The initial target of Leeds Fans LLP could ultimately be Nooruddin. The businessman is believed to be keen to part with his minority stake and last January, as Cellino’s takeover drew close, a relative of his contacted the Leeds United Supporters Trust (LUST) offering to discuss the sale of shares.
“There are all kinds of possibilities and potential difficulties,” Thwaites said. “We’re very honest about that.
“It’s true that Cellino does have the right to buy the shares first, though it would leave a bit of a sour taste if we agreed a deal and he bought them. But even so, I still think we’d be in a far better position than we are now if Cellino owned 100 per cent of the club.”
Thwaites’ view and that of others around him is that raising funds for investment in Leeds is a logical strategy regardless. “If we have £5m or £10m behind us, it means that as supporters we’re ready to mobilise if an opportunity presents itself,” he said. “In the event of shares becoming available or, God forbid, a situation like administration arising, we’ll be in position and not starting from scratch.”
Thwaites said that all money raised from the sale of stakes would be held securely and transparently in a UK bank account. “Really, I want a level of transparency where every single transaction the group completes is detailed and explained to our partners,” he said. “There will be costs but at this stage they’ll be minor - setting up a website and so on. I’d like to think that if we raise enough money, the interest on the funds will cover those costs.”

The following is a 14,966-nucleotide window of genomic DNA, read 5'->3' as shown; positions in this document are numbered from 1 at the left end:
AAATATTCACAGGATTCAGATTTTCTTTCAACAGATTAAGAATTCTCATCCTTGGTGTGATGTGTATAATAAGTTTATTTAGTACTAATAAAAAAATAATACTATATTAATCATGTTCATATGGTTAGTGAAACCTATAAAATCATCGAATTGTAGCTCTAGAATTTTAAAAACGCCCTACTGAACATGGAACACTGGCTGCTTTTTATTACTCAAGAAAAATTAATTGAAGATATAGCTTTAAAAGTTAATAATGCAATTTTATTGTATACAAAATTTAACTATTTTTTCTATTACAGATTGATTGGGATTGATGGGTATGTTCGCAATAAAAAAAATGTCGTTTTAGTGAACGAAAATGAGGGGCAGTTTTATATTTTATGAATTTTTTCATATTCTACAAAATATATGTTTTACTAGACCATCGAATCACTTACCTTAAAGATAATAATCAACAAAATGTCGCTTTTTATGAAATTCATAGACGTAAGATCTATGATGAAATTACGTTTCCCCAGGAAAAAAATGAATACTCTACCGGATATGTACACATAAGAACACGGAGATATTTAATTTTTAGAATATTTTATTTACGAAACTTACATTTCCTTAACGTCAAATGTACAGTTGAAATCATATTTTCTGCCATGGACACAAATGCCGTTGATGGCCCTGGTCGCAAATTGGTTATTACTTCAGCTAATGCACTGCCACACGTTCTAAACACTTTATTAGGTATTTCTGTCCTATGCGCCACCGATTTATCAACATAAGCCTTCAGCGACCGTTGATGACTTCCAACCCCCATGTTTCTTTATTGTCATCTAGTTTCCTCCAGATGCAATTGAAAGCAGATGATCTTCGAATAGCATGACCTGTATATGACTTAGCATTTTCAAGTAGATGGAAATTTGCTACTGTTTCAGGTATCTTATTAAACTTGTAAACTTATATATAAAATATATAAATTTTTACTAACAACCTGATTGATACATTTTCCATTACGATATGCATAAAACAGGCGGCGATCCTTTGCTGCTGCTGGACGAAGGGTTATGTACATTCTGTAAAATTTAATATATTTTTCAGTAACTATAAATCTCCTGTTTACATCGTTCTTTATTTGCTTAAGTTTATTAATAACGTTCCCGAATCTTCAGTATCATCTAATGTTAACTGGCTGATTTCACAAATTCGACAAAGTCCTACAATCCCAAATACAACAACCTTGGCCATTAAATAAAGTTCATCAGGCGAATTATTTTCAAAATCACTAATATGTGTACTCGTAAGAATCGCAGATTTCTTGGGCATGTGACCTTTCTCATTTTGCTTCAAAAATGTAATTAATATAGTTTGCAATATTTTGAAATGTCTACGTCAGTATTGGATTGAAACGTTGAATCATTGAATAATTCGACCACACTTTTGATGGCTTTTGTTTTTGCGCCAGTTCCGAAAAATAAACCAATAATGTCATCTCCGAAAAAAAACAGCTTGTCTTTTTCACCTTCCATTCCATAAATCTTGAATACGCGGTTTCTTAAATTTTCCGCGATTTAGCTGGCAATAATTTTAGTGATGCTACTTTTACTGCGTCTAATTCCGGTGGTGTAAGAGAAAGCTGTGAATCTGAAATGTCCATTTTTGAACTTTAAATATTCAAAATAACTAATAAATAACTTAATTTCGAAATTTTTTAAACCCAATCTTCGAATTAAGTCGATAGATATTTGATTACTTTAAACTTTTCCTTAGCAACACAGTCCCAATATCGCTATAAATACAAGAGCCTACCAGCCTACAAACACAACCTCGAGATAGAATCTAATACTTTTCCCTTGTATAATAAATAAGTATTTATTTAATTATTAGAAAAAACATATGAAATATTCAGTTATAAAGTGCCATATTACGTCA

The probability of the scheme amassing £10m is difficult to gauge. Thwaites said the highest total raised by fans of an individual club was around £3m by FC United of Manchester. “I’d like to think we could do better than that,” he said.
“I look at it like this: for the Doncaster play-off final (in 2008), 75,000 Leeds fans applied for tickets. The outlay on the day for travel, tickets and everything else must have been about £200 a head. That’s the equivalent of £15m on one play-off final, on one game involving the club.
“We asked the question of the first 50 people who signed up for the second meeting ‘how much would you pledge?’ The total came to about £250,000. Obviously we’d have to get the pledges in practice but I honestly think the idea of raising £5m-plus is realistic.”
The group’s motivation comes back to one thing: that in all the years of crisis and stagnation at Elland Road, United’s support has been the only constant and credible feature. “Leeds are a family club but the biggest and most loyal section of that family doesn’t have a voice,” Thwaites said. “We can’t influence the club. Not properly.
“We have to accept that no-one is going to charitably give us a voice. We’ve got to stand up and get to a position where we can get one for ourselves. Part of the crux of making Leeds successful is mobilising the fanbase and no-one at the club has succeeded in going that for 10, 12 years now. This is a way of changing that.”